Postpartum PTSD Is More Common Than You Think

Postpartum PTSD Is More Common Than You Think

When most people think of post-traumatic stress disorder (PTSD), they think of combat situations or someone who’s witnessed a horrific crime. Very few associate it with the postpartum phase of pregnancy.

Yet, postpartum PTSD, while different from its better-known cousin, postpartum depression, is also more common than you think.

ReYou is a ketamine infusion clinic in Howell, New Jersey, that treats women with postpartum depression and postpartum PTSD, alleviating the worst of the symptoms with ketamine, a powerful anesthetic that can help rewire brain connections and provide relief.

If you’re a new mom living with postpartum PTSD, here’s what you need to know about the condition and how the treatment works.

Causes and symptoms of postpartum PTSD

Postpartum PTSD isn’t as well known as other pregnancy-related mood disorders, but it’s actively being studied. The American College of Obstetricians and Gynecologists indicates that as many as 16% of new parents live with this condition, especially after they’ve endured a traumatic childbirth experience.

Postpartum PTSD is often linked to an event where the mother felt her or her baby’s life was threatened in some way. It may have been that certain procedures during birth happened suddenly, like an emergency C-section, or that what was happening wasn’t fully explained to her.

Examples of such events also include:

  • A premature birth
  • A baby needing NICU care
  • Unexpected birth complications, including prolapsed cord, vacuum/forceps delivery
  • Postpartum hemorrhage
  • Preeclampsia/eclampsia
  • Significant postpartum tearing

Trauma, though, isn’t the only risk factor. Others include a history of infertility, previous childbirth complications, abortion, social isolation, and mental health issues, including general PTSD.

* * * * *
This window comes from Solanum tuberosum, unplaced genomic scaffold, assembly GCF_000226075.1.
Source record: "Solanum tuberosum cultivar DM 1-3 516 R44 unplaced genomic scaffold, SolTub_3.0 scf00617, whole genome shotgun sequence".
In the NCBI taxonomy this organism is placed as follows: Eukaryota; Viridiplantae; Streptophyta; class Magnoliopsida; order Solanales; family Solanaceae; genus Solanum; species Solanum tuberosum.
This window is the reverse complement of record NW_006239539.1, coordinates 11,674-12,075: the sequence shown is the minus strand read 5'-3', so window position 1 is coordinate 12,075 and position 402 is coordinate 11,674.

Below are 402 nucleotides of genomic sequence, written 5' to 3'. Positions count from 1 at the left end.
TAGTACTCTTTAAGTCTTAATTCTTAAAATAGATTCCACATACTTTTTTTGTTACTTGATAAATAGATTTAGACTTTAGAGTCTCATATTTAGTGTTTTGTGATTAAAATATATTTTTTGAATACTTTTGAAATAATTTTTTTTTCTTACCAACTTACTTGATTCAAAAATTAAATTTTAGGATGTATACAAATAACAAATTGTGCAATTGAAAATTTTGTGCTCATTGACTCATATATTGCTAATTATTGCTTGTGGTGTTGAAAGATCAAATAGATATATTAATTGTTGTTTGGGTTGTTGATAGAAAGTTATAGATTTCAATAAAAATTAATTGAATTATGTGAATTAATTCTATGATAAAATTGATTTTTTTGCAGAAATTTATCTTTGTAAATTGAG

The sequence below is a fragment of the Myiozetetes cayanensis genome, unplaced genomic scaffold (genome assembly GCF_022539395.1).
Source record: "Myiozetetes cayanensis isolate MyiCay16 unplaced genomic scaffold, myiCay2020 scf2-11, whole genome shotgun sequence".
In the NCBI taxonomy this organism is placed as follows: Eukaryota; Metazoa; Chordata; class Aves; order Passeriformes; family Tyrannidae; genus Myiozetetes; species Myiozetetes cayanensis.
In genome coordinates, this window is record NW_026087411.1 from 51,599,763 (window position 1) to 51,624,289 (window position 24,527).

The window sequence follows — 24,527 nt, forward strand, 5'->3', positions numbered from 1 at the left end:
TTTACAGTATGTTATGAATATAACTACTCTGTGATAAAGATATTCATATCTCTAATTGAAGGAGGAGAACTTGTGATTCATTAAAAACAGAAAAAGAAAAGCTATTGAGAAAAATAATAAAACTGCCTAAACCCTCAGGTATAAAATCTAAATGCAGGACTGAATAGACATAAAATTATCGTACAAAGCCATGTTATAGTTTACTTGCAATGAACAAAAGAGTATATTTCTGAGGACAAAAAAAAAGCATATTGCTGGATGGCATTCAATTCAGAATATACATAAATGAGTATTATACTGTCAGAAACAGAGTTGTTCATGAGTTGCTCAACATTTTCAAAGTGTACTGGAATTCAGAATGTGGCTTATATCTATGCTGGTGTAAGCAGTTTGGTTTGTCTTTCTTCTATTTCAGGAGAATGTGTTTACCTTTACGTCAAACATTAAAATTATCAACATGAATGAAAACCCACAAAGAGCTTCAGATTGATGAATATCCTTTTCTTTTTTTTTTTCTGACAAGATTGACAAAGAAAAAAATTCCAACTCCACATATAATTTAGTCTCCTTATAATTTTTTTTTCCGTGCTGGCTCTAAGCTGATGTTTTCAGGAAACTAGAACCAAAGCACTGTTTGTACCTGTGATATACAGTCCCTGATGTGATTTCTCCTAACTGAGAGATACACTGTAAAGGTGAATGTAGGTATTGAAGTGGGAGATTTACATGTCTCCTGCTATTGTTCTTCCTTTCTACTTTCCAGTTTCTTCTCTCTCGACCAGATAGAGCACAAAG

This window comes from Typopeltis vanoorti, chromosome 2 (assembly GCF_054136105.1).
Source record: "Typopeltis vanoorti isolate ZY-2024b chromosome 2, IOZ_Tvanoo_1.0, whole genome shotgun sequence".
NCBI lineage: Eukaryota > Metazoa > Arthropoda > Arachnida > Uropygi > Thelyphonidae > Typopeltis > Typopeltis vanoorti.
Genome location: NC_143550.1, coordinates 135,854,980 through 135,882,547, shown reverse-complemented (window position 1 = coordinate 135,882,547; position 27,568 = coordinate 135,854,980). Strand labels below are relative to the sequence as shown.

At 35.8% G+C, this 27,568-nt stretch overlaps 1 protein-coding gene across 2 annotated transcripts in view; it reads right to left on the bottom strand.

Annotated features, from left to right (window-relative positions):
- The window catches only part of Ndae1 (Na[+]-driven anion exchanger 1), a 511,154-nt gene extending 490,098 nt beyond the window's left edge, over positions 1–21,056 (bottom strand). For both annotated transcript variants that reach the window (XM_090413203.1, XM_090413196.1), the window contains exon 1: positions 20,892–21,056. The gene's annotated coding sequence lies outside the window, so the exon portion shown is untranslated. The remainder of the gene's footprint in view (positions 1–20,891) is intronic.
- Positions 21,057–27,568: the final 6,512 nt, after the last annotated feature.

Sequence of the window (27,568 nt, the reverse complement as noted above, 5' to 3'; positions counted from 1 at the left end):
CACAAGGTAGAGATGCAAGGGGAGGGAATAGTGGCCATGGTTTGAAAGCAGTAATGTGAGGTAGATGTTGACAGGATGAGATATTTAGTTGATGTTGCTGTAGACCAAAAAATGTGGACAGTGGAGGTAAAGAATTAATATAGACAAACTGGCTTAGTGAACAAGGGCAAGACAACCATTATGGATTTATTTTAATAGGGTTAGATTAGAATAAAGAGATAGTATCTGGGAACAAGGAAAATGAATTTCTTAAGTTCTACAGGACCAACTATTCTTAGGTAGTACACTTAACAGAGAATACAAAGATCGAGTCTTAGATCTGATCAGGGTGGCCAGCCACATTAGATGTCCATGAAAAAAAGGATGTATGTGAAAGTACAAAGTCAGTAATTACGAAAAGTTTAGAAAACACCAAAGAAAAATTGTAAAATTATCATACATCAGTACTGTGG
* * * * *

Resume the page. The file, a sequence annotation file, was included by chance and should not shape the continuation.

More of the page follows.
What’s interesting to note is that about 3% of parents diagnosed with postpartum PTSD didn’t have a life-threatening birthing experience. Clearly, more research is needed into the causes.

Symptoms are similar to those of general PTSD, including avoiding places or people that remind you of the experience (e.g., hospitals and doctors), nightmares, flashbacks, anxiety, and intrusive thoughts.

The history and action of ketamine

Ketamine was first used as a battlefield anesthetic during the Vietnam War, and it proved to be highly effective. About a decade later, it moved into operating rooms across the country.

Eventually, doctors realized ketamine had a powerful effect against mental illnesses like anxiety, depression, and PTSD. It’s moved into the clinical setting as a means of helping treatment-resistant patients, those who don’t respond to first-line conventional treatments.

While common antidepressants such as the selective serotonin reuptake inhibitors (SSRIs) work by modulating the serotonin (a neurotransmitter) pathway, serotonin receptors only make up about 20% of those in the body. And many patients don’t respond to the medications.

The other 80% of receptors are for GABA, a calming neurotransmitter. Ketamine works by modifying this pathway. Current thinking is that ketamine likely binds to NMDA receptors in the brain, which increases glutamate levels. The increase in glutamate produces increased levels of GABA, which resets the brain.

In addition, ketamine fosters new neural connections, helping to improve mood, thought patterns, and cognition.

We generally provide patients with 6-8 infusions over a period of 3-4 weeks. The results, which can reduce feelings of hopelessness and intrusive thoughts, are long-lasting. That means you can finally focus on the wonder of your new family and enjoy a better quality of life.

If you’re dealing with the fear and intrusive thoughts of a traumatic childbirth experience, you’re not alone, and we can help. To learn more about ketamine therapy and to find out if you’re a good candidate, call us at ReYou at 908-638-1133 to book a free consultation today.

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